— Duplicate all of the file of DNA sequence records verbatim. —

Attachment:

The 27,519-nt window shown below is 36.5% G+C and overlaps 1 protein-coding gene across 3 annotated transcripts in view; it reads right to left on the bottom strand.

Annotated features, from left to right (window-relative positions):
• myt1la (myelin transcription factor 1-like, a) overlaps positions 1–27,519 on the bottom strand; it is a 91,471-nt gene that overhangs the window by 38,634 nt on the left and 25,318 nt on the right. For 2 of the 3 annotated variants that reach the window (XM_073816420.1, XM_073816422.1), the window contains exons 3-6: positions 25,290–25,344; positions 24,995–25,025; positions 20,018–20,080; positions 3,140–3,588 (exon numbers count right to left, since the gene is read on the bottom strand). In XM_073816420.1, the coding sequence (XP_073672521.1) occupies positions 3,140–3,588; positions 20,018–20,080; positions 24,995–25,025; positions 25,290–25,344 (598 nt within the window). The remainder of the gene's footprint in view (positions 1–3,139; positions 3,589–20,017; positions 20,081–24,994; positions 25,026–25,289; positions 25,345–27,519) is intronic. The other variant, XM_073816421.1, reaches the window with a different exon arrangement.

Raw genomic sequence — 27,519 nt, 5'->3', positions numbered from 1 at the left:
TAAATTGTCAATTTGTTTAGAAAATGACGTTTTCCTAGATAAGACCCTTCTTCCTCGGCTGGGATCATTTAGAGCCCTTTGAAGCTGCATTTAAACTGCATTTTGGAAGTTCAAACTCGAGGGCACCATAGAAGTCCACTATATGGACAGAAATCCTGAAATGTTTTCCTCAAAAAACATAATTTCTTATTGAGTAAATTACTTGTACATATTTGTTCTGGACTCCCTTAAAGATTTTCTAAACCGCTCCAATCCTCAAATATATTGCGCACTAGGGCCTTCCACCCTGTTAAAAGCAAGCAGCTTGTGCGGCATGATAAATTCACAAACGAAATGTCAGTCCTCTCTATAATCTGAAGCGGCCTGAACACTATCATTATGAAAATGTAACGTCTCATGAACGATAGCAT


The 27,519-nt window shown below is 36.5% G+C and overlaps 1 protein-coding gene across 3 annotated transcripts in view; it reads right to left on the bottom strand.

Annotated features, from left to right (window-relative positions):
• myt1la (myelin transcription factor 1-like, a) overlaps positions 1–27,519 on the bottom strand; it is a 91,471-nt gene that overhangs the window by 38,634 nt on the left and 25,318 nt on the right. For 2 of the 3 annotated variants that reach the window (XM_073816420.1, XM_073816422.1), the window contains exons 3-6: positions 25,290–25,344; positions 24,995–25,025; positions 20,018–20,080; positions 3,140–3,588 (exon numbers count right to left, since the gene is read on the bottom strand). In XM_073816420.1, the coding sequence (XP_073672521.1) occupies positions 3,140–3,588; positions 20,018–20,080; positions 24,995–25,025; positions 25,290–25,344 (598 nt within the window). The remainder of the gene's footprint in view (positions 1–3,139; positions 3,589–20,017; positions 20,081–24,994; positions 25,026–25,289; positions 25,345–27,519) is intronic. The other variant, XM_073816421.1, reaches the window with a different exon arrangement.

Raw genomic sequence — 27,519 nt, 5'->3', positions numbered from 1 at the left:
TAAATTGTCAATTTGTTTAGAAAATGACGTTTTCCTAGATAAGACCCTTCTTCCTCGGCTGGGATCATTTAGAGCCCTTTGAAGCTGCATTTAAACTGCATTTTGGAAGTTCAAACTCGAGGGCACCATAGAAGTCCACTATATGGACAGAAATCCTGAAATGTTTTCCTCAAAAAACATAATTTCTTATTGAGTAAATTACTTGTACATATTTGTTCTGGACTCCCTTAAAGATTTTCTAAACCGCTCCAATCCTCAAATATATTGCGCACTAGGGCCTTCCACCCTGTTAAAAGCAAGCAGCTTGTGCGGCATGATAAATTCACAAACGAAATGTCAGTCCTCTCTATAATCTGAAGCGGCCTGAACACTATCATTATGAAAATGTAACGTCTCATGAACGATAGCAT